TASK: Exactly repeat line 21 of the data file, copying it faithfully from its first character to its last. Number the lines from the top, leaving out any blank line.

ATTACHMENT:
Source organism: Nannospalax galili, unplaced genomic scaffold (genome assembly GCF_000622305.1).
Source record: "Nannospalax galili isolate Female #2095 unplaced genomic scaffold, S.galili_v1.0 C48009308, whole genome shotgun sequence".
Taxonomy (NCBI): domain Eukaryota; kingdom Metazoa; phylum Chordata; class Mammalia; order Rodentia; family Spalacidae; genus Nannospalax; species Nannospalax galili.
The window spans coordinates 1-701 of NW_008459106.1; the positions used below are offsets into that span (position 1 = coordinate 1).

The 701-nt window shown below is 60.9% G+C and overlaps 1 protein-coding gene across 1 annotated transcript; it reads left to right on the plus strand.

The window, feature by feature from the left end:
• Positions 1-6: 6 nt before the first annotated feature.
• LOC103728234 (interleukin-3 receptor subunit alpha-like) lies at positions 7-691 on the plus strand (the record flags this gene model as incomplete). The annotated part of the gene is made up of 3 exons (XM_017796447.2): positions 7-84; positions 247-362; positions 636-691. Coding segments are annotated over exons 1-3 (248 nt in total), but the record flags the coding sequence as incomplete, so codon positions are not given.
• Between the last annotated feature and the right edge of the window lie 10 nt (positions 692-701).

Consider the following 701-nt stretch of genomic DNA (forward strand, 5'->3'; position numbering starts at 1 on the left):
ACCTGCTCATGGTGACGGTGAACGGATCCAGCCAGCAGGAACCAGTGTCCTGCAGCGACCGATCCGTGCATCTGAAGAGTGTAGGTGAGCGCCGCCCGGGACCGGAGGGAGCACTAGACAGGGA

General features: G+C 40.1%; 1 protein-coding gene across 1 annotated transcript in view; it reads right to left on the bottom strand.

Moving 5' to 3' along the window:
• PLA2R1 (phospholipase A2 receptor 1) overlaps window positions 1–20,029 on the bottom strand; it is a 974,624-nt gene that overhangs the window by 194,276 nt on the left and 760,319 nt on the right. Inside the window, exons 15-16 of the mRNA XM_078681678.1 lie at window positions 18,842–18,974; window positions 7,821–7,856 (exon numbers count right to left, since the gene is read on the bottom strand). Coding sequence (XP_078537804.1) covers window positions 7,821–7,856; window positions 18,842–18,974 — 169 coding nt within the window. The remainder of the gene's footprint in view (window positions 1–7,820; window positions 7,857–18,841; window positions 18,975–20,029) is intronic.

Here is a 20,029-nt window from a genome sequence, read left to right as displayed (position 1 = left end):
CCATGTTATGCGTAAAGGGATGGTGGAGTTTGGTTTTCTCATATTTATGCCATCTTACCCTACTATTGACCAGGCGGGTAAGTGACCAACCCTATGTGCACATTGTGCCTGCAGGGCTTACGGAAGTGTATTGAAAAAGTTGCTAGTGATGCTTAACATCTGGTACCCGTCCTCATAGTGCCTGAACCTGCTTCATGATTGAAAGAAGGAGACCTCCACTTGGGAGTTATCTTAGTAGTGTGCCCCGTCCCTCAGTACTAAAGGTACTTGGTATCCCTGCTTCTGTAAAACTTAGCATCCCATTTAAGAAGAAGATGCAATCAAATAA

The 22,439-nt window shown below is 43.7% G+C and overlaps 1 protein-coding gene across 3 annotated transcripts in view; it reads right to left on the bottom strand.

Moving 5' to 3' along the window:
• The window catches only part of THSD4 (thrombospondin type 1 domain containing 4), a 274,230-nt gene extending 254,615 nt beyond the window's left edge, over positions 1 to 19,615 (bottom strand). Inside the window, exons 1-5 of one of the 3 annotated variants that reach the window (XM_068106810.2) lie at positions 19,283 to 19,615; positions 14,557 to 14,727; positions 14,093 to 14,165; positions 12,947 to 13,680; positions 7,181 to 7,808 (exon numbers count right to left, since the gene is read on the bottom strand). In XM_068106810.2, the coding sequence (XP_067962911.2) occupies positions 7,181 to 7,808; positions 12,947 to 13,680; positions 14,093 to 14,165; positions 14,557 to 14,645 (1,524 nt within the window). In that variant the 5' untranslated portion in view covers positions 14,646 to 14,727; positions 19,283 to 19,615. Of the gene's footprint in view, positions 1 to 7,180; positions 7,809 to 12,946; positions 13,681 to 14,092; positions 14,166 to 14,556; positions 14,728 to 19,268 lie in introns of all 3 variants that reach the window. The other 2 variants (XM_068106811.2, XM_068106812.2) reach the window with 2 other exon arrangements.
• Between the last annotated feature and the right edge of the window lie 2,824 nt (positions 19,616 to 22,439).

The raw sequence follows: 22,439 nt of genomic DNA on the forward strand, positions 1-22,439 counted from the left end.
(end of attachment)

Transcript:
The raw sequence follows: 22,439 nt of genomic DNA on the forward strand, positions 1-22,439 counted from the left end.